There is, however, one persistently annoying aspect of the trilogy that I am petitioning the studio to change on the next release and for the prequels that will appear soon. What’s that one annoying thing about the Lord of the Rings? You know what it is…
I know, I know, hobbits are fairly integral to the plot, and especially so for the upcoming prequels (titled “The Hobbit,” Parts 1 and 2). We’re stuck with hobbits in these stories, and so the question is how they can be fixed.
In order to fix the hobbits, though, we must diagnose what exactly it is about them that makes us wish the Ringwraiths had finished them off in a bloody spectacle in the first part of the Lord of the Rings when they were foolishly cooking on that promontory.
The problem with the hobbits is not merely that the music shifts to weepy-give-me-a-hug music whenever Frodo and Sam get within two meters of one another. The main objection to the hobbits is, instead, a biological one…
Hobbits are lame. The hobbits in the movies are given the physical prowess of a regular human four-year-old with furry feet.
And that’s the problem.
Hobbits are small, yes. But that doesn’t mean that their only way of garnering respect from the other Middle Earth races is by cooking second breakfasts or getting completely wrecked and dancing on tables.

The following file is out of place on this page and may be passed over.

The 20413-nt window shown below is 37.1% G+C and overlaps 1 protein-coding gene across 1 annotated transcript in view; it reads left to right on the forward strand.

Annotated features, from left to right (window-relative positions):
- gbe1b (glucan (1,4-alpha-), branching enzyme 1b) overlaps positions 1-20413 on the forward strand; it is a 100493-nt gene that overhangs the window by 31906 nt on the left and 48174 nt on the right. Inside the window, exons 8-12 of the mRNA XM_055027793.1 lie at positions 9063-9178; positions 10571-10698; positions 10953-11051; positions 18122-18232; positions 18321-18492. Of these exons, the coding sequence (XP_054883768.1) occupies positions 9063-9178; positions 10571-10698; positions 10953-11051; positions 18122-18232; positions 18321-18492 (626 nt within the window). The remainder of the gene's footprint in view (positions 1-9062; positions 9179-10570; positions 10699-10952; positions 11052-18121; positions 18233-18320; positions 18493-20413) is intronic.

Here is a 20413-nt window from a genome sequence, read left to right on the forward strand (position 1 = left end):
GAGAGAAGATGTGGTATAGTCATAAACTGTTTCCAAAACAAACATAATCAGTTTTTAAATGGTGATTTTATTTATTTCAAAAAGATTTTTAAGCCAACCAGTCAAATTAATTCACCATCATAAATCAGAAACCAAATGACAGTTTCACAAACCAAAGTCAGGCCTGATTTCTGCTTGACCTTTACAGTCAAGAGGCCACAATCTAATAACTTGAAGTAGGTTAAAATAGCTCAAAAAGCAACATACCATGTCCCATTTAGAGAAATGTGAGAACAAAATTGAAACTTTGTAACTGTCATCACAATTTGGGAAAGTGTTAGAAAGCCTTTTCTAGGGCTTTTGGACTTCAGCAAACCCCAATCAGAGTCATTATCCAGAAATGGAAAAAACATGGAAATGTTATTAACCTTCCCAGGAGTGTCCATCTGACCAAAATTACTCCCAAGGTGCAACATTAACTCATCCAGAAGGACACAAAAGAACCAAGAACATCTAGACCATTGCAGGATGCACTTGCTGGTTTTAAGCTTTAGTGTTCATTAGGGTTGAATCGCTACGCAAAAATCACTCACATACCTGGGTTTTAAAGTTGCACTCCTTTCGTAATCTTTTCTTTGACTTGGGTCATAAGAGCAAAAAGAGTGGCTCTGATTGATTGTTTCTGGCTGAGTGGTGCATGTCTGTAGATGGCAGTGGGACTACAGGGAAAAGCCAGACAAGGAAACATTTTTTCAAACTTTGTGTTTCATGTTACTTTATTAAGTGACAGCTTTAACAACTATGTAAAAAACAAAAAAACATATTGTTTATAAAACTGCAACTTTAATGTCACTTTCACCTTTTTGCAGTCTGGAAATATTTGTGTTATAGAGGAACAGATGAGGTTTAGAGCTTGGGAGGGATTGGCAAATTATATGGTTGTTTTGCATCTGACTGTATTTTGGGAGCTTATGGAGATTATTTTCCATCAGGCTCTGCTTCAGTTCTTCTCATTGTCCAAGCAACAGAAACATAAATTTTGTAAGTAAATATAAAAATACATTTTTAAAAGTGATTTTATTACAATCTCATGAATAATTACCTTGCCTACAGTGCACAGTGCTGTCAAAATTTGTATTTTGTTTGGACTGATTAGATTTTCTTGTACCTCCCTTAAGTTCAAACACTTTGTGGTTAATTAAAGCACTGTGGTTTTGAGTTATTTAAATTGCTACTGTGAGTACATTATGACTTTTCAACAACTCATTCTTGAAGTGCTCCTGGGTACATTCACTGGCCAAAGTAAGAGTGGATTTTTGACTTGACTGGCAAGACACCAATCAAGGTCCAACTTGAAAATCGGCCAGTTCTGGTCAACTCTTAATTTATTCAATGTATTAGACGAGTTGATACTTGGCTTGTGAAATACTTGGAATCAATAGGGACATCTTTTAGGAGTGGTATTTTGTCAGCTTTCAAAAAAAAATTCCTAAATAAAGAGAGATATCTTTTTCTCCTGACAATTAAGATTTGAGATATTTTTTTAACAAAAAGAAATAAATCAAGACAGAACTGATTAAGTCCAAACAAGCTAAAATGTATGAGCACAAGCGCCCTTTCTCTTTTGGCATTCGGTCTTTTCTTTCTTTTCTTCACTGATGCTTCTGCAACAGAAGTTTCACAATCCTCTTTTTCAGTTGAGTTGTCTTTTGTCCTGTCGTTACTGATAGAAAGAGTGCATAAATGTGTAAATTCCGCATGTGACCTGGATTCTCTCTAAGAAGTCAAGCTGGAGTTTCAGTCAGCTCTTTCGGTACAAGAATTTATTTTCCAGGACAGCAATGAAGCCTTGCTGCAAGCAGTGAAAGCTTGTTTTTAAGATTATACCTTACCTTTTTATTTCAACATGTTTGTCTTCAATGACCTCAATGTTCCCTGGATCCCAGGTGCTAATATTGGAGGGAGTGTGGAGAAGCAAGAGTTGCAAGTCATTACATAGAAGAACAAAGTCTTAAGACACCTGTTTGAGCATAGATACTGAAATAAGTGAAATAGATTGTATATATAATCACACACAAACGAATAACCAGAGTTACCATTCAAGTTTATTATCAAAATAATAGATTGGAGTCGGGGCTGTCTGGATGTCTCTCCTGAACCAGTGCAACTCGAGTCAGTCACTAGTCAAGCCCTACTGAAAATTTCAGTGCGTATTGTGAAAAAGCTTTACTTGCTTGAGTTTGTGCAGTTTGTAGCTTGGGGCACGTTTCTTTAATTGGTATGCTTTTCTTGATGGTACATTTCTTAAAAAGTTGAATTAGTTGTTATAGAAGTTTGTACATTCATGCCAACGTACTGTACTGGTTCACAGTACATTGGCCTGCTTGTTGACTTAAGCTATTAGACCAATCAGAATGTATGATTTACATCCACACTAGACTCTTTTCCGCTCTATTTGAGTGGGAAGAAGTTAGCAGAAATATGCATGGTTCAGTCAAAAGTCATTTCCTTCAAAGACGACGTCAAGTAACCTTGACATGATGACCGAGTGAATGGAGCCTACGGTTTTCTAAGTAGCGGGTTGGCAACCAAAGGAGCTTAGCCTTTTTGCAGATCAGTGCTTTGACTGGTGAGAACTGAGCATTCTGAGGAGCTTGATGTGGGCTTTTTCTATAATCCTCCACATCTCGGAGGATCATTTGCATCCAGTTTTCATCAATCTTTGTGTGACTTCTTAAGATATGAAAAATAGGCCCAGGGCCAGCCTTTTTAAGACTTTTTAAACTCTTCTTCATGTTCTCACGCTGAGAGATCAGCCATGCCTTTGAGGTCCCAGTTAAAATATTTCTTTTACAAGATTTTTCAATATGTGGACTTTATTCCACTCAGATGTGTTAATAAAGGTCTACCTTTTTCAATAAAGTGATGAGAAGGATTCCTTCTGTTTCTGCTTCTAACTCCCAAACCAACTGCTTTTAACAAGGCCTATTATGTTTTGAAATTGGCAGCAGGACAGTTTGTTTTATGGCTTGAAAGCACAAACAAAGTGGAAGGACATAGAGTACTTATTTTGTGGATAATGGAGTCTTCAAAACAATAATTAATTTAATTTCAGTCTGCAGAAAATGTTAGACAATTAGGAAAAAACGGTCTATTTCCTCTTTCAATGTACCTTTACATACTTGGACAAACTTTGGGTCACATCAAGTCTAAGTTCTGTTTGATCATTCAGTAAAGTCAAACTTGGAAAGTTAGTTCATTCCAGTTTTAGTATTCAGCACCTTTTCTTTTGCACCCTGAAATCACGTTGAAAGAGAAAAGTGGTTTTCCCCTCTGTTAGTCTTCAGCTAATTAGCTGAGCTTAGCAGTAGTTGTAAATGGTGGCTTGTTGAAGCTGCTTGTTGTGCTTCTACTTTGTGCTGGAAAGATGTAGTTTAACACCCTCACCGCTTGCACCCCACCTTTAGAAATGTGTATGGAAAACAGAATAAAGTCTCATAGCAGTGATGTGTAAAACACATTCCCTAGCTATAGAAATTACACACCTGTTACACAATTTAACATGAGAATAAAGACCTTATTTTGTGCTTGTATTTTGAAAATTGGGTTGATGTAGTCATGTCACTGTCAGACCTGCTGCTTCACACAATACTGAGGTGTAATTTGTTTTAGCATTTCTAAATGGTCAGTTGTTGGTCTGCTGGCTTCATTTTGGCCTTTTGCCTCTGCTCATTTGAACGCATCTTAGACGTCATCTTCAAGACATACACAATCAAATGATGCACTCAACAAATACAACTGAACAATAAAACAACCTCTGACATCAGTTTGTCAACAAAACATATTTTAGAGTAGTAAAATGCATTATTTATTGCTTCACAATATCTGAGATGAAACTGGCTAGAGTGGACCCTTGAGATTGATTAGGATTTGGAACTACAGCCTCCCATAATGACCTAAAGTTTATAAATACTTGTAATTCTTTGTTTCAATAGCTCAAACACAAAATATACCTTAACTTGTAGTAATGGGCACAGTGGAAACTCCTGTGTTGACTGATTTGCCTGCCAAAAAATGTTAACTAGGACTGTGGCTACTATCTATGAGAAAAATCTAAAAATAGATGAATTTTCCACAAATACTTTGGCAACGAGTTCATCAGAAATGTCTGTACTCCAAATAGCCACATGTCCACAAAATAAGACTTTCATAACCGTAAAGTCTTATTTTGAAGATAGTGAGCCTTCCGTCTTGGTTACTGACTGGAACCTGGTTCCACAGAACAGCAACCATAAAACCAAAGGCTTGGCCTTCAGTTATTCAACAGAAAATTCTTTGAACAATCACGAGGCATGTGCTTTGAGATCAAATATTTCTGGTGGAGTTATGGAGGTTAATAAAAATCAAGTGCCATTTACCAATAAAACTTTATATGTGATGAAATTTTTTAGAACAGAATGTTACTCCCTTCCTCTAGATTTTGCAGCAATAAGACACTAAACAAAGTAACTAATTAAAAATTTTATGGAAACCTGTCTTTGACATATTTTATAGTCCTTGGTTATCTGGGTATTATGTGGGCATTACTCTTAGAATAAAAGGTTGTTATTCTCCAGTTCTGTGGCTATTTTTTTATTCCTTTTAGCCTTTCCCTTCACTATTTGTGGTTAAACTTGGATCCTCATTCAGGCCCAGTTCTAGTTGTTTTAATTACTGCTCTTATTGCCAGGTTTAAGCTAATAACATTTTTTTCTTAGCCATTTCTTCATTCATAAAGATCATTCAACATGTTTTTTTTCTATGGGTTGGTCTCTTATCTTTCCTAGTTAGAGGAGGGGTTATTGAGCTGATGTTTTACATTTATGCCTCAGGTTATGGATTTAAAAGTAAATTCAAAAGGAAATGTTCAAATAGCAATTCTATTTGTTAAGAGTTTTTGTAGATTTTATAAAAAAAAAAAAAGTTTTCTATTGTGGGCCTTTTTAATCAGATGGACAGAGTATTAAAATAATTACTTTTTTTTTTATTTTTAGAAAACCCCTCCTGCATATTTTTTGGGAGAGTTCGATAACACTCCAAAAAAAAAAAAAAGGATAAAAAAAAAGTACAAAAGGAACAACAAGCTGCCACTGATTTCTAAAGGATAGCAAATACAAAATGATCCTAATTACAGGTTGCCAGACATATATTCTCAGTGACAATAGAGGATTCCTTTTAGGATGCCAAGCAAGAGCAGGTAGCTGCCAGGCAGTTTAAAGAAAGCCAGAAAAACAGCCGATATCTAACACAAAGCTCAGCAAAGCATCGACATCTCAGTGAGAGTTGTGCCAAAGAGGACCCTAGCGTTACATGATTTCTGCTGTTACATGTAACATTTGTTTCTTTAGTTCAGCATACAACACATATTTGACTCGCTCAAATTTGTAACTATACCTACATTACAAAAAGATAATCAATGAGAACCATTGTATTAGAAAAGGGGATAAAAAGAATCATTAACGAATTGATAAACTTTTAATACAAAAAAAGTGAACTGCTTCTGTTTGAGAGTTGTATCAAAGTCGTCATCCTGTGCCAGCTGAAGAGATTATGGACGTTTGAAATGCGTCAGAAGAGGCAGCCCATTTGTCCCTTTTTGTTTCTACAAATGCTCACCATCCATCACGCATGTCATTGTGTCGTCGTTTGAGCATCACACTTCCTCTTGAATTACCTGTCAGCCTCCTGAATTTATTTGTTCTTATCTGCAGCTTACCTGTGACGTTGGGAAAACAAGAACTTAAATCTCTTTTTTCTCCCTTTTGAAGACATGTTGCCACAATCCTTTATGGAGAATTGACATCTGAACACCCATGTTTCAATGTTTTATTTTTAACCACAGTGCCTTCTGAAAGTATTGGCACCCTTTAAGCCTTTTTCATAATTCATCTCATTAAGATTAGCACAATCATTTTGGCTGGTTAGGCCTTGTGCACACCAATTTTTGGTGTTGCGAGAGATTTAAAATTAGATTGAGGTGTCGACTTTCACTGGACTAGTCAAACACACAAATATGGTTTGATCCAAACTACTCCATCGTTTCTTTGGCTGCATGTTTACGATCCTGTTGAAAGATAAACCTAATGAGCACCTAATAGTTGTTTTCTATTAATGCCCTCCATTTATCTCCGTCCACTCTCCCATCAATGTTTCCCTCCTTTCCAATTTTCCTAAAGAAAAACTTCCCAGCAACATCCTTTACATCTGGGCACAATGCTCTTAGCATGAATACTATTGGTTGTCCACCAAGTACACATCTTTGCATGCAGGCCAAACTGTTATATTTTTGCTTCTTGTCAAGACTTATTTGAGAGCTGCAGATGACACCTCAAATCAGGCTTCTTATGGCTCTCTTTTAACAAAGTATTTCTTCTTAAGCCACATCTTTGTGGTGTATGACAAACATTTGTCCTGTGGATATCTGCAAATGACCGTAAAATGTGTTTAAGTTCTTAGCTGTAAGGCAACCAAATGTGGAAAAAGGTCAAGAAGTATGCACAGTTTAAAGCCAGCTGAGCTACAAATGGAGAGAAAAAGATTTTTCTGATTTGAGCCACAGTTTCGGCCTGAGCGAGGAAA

Small animals are not merely smaller, weaker, and slower versions of their larger-animal counterparts. Instead, small animals are more energetically active, sleep more, and possess many other consequences of scaling due to their smaller size. Small animals live their lives at a faster pace – they are quick, and practically impossible for much larger creatures to catch. In addition to being quick, small animals tend to be feisty, exhibiting morphological and behavioral specializations likely to rip, tear or stab something of importance on a larger animal’s body.
Have you ever tried to catch a tiny monkey? It’s practically impossible! Even chimpanzees can only do so with great tribal effort. And pity on you if you ever do manage to catch one; you’re likely to be licking your wounds a fraction of a second later. I’ll not even get into the inclination for smaller animals to defecate on bigger animals, something very relevant when trying to catch a monkey.
To illustrate the “quick and fierce” side of the small, take a look at the following two videos, the first showing a squirrel going for a deer’s jugular, and the second showing a bear deciding against tangling with a house cat.
We see, then, that small animals tend to be quick and feisty, and – unlike hobbits – decidedly NOT lame.
Imagine how much fun it would be to watch the Lord of the Rings movies, but with fleet, ferocious and blood-thirsty little hobbits replacing the plodding, pleading, thirsty little hobbits we have gotten to know and grudgingly love. (Please forward this to Peter Jackson.)
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